I read “The Power of NOW” with amazement as Eckhart Tolle perfectly described my suffering. Suffering brought on by my obsessive identification with external forms and my disregard for my own essence identity. In a matter of hours I came to see that my lack of stillness, my lack of peaceful awareness free from conceptual thinking –– and attachment to external forms, were the causes of my suffering. I saw my obsessive striving to acquire external validation and completion was in fact the very source of my suffering.
As I began to practice intentional, no-thought awareness of stillness, my life began to change for the better. I should add that “not thinking” is something I can do easily. In my forty-year career as an audio product design engineer I was always required to listen intentionally to the equipment I had designed or modified. One cannot listen intently and be thinking at the same time. But while I could listen without thinking, what was missing was the meta layer over all of this –– the awareness, that I was aware. An awakened consciousness in other words.
I continued to practice intentional, no-thought, “awareness of being aware”, at first for just a few moment at a time. But with more practice I found I could sustain no-thought awareness of being aware for longer periods to time, and significantly, frequently throughout the day as I went about my normal work routine. No intentional “sitting meditation” in other words. Before too long my depression lifted and I became more engaged with the world again. I booked a trip the big Musik Messe trade show in Frankfurt, Germany –– just to wander around, enjoy the show and city, not to buy or sell.
After the show had ended, and I had a couple of days of leisure, I was out walking and sat at a cafe to have an espresso and one of the wonderful little cakes that are so prominent in Frankfurt. It was an overcast day. The bells of the nearby cathedral began to ring. They rang for a long, long time. I thought “huh, what is this all about? It’s not a Catholic feast day. A big funeral perhaps? Some other kind of celebration?”.
The long duration of the bells ringing really got my attention. I was fascinated. How long would these bells continue to ring? They went on ringing for ten minutes or more. Slowly, they began stop. Slowly, one bell after another began to fade and stop ringing. Slowly, just three bells remained ringing. The two bells, ringing more quietly. Then one bell, ringing ringing … ringing, then it stopped.
I had been intently following the bells for ten minutes or more. When the final bell stopped ringing I was in a very open state of mind –– very aware of being aware. Very aware of the Oneness of the bells fading into the background ambience of foot traffic, light automobile traffic and voices speaking German (which I didn’t understand) all heard as one big moment of Oneness.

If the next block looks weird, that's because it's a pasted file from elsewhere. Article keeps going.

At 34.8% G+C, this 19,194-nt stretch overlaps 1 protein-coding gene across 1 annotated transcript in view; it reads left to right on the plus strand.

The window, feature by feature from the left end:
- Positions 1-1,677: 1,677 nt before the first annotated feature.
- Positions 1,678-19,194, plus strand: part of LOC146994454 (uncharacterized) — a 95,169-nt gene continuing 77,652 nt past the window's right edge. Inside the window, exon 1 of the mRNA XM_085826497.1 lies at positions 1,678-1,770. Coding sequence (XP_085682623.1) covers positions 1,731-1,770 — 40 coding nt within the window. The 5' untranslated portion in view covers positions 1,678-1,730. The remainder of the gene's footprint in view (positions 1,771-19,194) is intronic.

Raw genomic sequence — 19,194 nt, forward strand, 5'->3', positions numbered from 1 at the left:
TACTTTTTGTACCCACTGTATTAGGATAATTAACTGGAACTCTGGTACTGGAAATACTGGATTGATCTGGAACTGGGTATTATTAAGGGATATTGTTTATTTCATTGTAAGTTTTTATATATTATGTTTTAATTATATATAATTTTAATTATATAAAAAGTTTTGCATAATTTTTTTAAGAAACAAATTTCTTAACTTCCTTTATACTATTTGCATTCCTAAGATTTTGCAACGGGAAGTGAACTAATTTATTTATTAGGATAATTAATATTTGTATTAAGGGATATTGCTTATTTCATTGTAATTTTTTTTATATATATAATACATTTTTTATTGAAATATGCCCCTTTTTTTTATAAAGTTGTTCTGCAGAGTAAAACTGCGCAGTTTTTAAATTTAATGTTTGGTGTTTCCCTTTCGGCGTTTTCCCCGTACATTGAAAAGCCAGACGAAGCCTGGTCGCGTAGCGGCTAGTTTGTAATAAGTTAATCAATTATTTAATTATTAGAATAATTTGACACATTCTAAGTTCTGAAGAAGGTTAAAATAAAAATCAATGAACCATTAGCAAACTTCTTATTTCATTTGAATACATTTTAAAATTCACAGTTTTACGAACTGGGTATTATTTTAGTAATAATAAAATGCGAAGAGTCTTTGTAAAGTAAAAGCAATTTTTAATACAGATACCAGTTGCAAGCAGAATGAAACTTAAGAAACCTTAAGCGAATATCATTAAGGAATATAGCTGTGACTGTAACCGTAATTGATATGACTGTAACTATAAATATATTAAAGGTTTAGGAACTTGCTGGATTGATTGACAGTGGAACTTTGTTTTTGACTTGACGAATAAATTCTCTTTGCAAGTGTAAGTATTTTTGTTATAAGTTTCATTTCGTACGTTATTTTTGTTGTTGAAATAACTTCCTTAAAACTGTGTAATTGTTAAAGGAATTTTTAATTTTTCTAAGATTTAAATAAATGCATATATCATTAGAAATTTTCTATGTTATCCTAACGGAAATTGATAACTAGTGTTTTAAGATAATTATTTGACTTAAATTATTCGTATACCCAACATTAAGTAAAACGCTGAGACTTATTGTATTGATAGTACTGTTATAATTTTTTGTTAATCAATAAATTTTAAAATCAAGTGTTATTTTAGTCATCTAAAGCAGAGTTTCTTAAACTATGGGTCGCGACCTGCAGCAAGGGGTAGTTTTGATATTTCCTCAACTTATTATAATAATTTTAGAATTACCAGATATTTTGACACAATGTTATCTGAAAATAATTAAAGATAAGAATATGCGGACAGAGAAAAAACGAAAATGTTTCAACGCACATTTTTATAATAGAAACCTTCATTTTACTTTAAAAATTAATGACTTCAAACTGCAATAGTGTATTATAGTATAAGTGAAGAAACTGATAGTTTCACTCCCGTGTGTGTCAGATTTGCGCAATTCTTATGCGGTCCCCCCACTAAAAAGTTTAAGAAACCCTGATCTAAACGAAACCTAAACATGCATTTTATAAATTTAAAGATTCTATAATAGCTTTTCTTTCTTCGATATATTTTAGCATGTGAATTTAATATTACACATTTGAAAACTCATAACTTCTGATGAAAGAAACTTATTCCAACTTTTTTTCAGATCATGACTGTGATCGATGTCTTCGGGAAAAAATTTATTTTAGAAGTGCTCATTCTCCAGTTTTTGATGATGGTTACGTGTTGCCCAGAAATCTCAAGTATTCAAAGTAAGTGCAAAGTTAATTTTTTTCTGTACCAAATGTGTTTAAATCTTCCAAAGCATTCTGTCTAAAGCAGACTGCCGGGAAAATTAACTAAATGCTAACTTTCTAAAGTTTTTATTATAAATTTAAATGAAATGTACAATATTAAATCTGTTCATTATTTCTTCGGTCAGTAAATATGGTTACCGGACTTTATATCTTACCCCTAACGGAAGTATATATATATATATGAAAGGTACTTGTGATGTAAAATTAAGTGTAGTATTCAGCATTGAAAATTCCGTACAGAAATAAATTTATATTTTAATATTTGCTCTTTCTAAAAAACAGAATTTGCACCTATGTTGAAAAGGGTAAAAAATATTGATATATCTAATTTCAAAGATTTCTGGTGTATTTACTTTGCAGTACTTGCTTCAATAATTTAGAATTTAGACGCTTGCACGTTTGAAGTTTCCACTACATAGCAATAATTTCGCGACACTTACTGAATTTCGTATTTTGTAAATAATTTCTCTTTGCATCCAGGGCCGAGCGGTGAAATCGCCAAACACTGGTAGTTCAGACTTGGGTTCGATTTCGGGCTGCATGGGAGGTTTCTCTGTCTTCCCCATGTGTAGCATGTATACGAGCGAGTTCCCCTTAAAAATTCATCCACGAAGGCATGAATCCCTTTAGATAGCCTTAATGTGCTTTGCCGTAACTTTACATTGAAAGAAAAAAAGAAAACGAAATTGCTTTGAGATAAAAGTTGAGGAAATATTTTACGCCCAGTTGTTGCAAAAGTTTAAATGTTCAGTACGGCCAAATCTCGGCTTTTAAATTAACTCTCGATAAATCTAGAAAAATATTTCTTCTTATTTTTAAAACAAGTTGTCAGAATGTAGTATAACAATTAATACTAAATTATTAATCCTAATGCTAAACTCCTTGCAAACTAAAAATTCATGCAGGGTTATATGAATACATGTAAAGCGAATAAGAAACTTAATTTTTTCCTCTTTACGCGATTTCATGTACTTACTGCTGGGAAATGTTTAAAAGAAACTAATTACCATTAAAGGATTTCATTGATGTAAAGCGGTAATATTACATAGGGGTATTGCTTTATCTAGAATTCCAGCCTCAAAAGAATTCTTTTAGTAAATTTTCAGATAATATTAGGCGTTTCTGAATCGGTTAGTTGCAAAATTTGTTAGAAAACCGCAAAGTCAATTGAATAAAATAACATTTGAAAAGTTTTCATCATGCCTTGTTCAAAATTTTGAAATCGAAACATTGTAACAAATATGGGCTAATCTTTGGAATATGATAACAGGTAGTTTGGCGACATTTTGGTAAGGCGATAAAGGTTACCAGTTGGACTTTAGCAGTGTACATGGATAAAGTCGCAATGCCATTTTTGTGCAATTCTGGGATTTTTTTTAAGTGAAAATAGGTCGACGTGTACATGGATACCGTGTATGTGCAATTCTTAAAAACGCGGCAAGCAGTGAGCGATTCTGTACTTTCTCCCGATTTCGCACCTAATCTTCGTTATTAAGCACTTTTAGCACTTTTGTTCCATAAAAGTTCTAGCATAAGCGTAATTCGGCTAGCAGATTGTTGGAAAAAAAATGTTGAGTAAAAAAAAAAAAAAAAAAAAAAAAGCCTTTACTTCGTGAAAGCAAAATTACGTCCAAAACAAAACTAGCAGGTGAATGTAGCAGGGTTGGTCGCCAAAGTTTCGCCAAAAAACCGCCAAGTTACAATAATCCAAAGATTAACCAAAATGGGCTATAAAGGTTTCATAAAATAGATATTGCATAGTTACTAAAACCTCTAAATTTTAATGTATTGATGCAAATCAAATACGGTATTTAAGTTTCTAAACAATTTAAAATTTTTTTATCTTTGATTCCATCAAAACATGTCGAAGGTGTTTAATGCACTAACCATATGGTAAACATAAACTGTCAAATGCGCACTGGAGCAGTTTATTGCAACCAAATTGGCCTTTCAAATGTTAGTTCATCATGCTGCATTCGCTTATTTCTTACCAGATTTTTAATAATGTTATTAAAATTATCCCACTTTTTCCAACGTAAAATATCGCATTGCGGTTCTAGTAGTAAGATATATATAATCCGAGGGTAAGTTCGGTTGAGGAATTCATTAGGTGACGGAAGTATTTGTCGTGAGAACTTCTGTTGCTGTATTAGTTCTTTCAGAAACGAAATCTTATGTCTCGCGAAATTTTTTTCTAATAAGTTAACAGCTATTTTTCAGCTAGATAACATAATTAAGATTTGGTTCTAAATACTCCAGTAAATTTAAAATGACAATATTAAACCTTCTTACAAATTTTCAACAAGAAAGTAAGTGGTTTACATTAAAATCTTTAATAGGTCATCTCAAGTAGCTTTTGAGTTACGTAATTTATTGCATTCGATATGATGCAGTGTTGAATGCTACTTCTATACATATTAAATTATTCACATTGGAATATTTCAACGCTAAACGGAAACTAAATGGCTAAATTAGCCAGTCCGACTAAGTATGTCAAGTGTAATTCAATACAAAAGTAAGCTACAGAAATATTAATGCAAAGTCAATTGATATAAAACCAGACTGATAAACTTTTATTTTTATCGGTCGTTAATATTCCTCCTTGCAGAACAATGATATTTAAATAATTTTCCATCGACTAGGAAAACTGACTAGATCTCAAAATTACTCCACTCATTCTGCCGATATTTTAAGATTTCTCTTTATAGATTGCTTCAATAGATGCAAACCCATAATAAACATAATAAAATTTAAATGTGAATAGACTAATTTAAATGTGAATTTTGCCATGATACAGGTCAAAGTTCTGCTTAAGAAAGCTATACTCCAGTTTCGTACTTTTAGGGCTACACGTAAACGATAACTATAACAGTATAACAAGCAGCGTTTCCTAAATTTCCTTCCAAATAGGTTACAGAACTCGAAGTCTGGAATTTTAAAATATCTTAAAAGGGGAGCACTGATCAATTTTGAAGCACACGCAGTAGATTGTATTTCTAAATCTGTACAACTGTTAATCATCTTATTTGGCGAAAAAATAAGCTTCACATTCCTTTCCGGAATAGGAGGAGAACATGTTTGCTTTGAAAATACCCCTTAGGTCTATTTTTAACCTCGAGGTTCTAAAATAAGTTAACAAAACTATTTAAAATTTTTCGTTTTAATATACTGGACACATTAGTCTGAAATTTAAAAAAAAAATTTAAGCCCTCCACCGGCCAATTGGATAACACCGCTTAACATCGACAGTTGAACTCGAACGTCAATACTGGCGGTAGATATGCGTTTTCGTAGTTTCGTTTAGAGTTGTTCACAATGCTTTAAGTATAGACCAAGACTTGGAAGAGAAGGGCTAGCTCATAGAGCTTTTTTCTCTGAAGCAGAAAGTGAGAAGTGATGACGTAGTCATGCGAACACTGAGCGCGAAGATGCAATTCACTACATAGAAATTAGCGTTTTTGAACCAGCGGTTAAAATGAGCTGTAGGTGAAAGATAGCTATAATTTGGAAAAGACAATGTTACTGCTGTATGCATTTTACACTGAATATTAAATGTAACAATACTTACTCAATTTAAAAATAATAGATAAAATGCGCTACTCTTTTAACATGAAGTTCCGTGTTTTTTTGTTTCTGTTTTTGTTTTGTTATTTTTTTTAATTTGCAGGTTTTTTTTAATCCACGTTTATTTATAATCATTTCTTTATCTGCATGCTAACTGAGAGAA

As if on cue, like this was a movie scene, the clouds parted and a beam of light lit up the sidewalk cafe where I was sitting and I felt, in that moment, that I had my State of Grace batteries charged. A Satori moment, to use Zen terminology.
This is how deep, intentional and attentive listening led me to become extremely aware of being aware – how my consciousness was awakened from the slumber of being attached to external forms, and how I experienced a deep sense of Oneness, in that present moment.
Everything changed in that one moment, time was not required –– but deep, attentive, intentional listening to the present moment is what it took to permanently change my life. That one moment in Frankfurt, near the cathedral, brought together my long term ability to listen intently, with a new and deeper “awareness of being aware”. That intentional, attentive listening, coupled with deep “awareness of being aware” changed my life. Nothing would be the same after those bells stopped ringing.
I returned home to Cape Cod energized. I ended the loveless marriage, sold the house and sold or gave away 99% of my music gear and walked freely, and joyously for the first time in a long, long time. I was content with the wholeness within myself, not needing completion from another person, place or thing. My separation had been healed in a moment of true recognition of wholeness brought to me through the non-judgmental, non-analytical acceptance of the totality of the sounds I had heard in that one Satori moment in Frankfurt.
That was three years ago this coming April. Since then my life has completely changed for the better, in all ways.
You can experience wholeness and heal the suffering of separation too, by intentionlly listening attentively to sounds –– while you’re aware you’re doing so. More on this another time.